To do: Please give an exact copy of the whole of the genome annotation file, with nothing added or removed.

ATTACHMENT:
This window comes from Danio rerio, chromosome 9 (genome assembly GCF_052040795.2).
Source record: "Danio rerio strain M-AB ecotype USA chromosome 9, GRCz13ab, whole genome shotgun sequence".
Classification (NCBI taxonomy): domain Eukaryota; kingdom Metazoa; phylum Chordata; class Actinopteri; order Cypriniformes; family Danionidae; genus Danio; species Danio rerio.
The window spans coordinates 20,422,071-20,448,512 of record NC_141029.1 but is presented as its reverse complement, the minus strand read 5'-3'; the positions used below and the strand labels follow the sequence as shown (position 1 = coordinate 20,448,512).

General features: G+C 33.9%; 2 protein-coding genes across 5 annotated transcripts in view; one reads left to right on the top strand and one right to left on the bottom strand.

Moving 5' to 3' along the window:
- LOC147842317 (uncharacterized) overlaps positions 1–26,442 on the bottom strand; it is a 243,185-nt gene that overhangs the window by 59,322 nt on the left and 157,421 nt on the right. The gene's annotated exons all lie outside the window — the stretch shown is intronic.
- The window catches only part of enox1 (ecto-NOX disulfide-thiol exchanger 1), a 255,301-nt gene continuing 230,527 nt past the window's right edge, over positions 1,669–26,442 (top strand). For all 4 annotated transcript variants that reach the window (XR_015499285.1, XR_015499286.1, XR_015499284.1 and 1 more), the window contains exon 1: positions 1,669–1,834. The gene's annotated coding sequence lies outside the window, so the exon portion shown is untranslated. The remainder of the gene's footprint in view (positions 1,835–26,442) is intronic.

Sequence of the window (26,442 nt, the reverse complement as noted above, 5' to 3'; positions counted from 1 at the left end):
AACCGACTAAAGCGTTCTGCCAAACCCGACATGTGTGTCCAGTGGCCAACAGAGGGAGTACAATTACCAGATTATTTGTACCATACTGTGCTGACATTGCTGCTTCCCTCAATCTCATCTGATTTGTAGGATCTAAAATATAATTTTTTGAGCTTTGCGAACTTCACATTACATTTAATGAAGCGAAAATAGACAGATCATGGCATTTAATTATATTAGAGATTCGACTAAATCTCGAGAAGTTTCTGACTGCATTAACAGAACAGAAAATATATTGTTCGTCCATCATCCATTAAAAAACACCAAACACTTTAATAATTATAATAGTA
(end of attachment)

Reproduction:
This window comes from Danio rerio, chromosome 9 (genome assembly GCF_052040795.2).
Source record: "Danio rerio strain M-AB ecotype USA chromosome 9, GRCz13ab, whole genome shotgun sequence".
Classification (NCBI taxonomy): domain Eukaryota; kingdom Metazoa; phylum Chordata; class Actinopteri; order Cypriniformes; family Danionidae; genus Danio; species Danio rerio.
The window spans coordinates 20,422,071-20,448,512 of record NC_141029.1 but is presented as its reverse complement, the minus strand read 5'-3'; the positions used below and the strand labels follow the sequence as shown (position 1 = coordinate 20,448,512).

General features: G+C 33.9%; 2 protein-coding genes across 5 annotated transcripts in view; one reads left to right on the top strand and one right to left on the bottom strand.

Moving 5' to 3' along the window:
- LOC147842317 (uncharacterized) overlaps positions 1–26,442 on the bottom strand; it is a 243,185-nt gene that overhangs the window by 59,322 nt on the left and 157,421 nt on the right. The gene's annotated exons all lie outside the window — the stretch shown is intronic.
- The window catches only part of enox1 (ecto-NOX disulfide-thiol exchanger 1), a 255,301-nt gene continuing 230,527 nt past the window's right edge, over positions 1,669–26,442 (top strand). For all 4 annotated transcript variants that reach the window (XR_015499285.1, XR_015499286.1, XR_015499284.1 and 1 more), the window contains exon 1: positions 1,669–1,834. The gene's annotated coding sequence lies outside the window, so the exon portion shown is untranslated. The remainder of the gene's footprint in view (positions 1,835–26,442) is intronic.

Sequence of the window (26,442 nt, the reverse complement as noted above, 5' to 3'; positions counted from 1 at the left end):
AACCGACTAAAGCGTTCTGCCAAACCCGACATGTGTGTCCAGTGGCCAACAGAGGGAGTACAATTACCAGATTATTTGTACCATACTGTGCTGACATTGCTGCTTCCCTCAATCTCATCTGATTTGTAGGATCTAAAATATAATTTTTTGAGCTTTGCGAACTTCACATTACATTTAATGAAGCGAAAATAGACAGATCATGGCATTTAATTATATTAGAGATTCGACTAAATCTCGAGAAGTTTCTGACTGCATTAACAGAACAGAAAATATATTGTTCGTCCATCATCCATTAAAAAACACCAAACACTTTAATAATTATAATAGTA